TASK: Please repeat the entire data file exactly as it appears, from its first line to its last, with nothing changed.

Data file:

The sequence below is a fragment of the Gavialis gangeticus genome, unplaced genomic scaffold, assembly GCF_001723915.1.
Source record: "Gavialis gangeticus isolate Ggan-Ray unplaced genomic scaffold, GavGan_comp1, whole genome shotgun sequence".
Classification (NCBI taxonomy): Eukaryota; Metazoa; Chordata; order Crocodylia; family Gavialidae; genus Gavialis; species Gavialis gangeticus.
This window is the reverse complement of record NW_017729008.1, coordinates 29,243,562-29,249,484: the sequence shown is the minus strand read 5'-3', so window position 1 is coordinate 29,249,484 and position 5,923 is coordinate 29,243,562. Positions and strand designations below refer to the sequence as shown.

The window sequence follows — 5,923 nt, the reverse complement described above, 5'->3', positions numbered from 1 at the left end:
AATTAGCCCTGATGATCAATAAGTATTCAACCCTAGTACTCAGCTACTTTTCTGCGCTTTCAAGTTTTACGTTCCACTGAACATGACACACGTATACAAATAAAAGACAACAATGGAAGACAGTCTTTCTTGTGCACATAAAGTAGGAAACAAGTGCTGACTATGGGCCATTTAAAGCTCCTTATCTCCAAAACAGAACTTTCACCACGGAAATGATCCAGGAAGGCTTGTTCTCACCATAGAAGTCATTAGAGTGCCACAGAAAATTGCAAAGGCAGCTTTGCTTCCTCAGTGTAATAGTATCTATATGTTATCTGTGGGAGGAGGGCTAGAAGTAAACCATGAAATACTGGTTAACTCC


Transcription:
The sequence below is a fragment of the Gavialis gangeticus genome, unplaced genomic scaffold, assembly GCF_001723915.1.
Source record: "Gavialis gangeticus isolate Ggan-Ray unplaced genomic scaffold, GavGan_comp1, whole genome shotgun sequence".
Classification (NCBI taxonomy): Eukaryota; Metazoa; Chordata; order Crocodylia; family Gavialidae; genus Gavialis; species Gavialis gangeticus.
This window is the reverse complement of record NW_017729008.1, coordinates 29,243,562-29,249,484: the sequence shown is the minus strand read 5'-3', so window position 1 is coordinate 29,249,484 and position 5,923 is coordinate 29,243,562. Positions and strand designations below refer to the sequence as shown.

The window sequence follows — 5,923 nt, the reverse complement described above, 5'->3', positions numbered from 1 at the left end:
AATTAGCCCTGATGATCAATAAGTATTCAACCCTAGTACTCAGCTACTTTTCTGCGCTTTCAAGTTTTACGTTCCACTGAACATGACACACGTATACAAATAAAAGACAACAATGGAAGACAGTCTTTCTTGTGCACATAAAGTAGGAAACAAGTGCTGACTATGGGCCATTTAAAGCTCCTTATCTCCAAAACAGAACTTTCACCACGGAAATGATCCAGGAAGGCTTGTTCTCACCATAGAAGTCATTAGAGTGCCACAGAAAATTGCAAAGGCAGCTTTGCTTCCTCAGTGTAATAGTATCTATATGTTATCTGTGGGAGGAGGGCTAGAAGTAAACCATGAAATACTGGTTAACTCC